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The DePaulia

The Student News Site of DePaul University

The DePaulia

The Student News Site of DePaul University

The DePaulia

Yer a class, Harry: DePaul offers three ‘Harry Potter’ classes Winter Quarter

hogwards lady

Heather Easley recalled being in line for a midnight release of “Harry Potter and the Order of the Phoenix,” the fifth installment of the “Harry Potter” series. The DePaul professor was just 22 at the time, but the memory stands out because of where  she was waiting — in London at the iconic Waterstones bookstore.

“I got to call my family members and friends at home, who were of course six hours behind us, and tell them I already had the book in my hand,” Easley said. “I’ve got a fantastic picture of me with the book and I look like a kid in a candy store. That’s how I felt.”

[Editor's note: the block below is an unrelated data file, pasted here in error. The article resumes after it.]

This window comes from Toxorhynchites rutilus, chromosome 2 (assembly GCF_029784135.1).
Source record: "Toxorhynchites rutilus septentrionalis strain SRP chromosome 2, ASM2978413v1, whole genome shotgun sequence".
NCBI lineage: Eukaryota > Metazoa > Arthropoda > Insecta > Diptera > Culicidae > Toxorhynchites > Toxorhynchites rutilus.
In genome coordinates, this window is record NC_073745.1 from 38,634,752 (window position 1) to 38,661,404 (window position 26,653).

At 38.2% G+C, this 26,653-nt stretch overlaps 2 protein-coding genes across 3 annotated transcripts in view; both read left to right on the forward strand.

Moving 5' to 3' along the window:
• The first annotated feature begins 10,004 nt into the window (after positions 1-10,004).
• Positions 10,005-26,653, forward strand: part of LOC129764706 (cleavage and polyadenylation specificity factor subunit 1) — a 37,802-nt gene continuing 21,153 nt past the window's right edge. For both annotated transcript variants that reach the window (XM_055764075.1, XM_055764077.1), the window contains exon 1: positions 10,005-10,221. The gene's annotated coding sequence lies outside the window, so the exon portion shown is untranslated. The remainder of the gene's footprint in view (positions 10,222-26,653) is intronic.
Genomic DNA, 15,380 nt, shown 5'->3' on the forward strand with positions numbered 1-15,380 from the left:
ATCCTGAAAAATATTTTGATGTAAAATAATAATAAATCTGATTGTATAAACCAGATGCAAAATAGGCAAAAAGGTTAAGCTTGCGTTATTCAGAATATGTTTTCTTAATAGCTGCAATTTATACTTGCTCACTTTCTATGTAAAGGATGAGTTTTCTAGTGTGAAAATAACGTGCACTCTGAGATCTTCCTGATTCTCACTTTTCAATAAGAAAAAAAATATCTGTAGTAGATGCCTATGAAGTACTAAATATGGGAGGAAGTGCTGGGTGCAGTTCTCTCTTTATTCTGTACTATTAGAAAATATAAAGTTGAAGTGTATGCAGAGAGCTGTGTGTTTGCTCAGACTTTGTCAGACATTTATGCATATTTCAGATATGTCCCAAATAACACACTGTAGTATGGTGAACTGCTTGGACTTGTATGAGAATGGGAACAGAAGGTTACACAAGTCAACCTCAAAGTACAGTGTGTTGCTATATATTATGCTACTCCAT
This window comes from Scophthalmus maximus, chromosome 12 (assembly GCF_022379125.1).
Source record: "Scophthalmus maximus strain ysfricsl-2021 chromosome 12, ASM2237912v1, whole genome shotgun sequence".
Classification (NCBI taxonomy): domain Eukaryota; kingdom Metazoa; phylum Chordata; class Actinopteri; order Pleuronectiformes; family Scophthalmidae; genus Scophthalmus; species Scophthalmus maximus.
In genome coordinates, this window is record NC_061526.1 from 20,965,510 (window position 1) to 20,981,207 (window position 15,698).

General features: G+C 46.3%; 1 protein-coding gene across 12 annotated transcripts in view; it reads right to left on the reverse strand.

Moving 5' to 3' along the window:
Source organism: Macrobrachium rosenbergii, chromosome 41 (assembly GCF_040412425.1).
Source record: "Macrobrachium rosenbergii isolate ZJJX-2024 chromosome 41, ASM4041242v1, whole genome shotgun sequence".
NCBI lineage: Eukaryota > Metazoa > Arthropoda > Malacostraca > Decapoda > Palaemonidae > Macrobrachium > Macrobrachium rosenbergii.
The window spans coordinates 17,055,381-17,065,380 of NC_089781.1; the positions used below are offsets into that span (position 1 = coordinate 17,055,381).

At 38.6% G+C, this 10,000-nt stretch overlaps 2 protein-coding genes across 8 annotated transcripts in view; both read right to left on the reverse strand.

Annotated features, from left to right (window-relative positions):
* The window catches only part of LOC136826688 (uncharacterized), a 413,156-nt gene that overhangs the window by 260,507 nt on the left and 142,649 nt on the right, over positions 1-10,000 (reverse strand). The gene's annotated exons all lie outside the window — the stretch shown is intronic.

“I took the book with (me and fiancé) on our adventures when we went to Stonehenge,” she added. “I just remember thinking ‘these stones are interesting,’ but I really want to get back to my book that’s sitting on my tour bus.”

Even in 2015, Easley’s love for the “Harry Potter” series remains so strong that she’s teaching a class about it at DePaul. In fact, Easley is one of three professors to have a course about “Harry Potter” for the upcoming winter quarter — two of which are new.

The three classes being offered are “Harry Potter: Welcome to Hogwarts,” “Harry Potter and the Hero’s Journey” and “Topics in Popular Literature: Harry Potter.”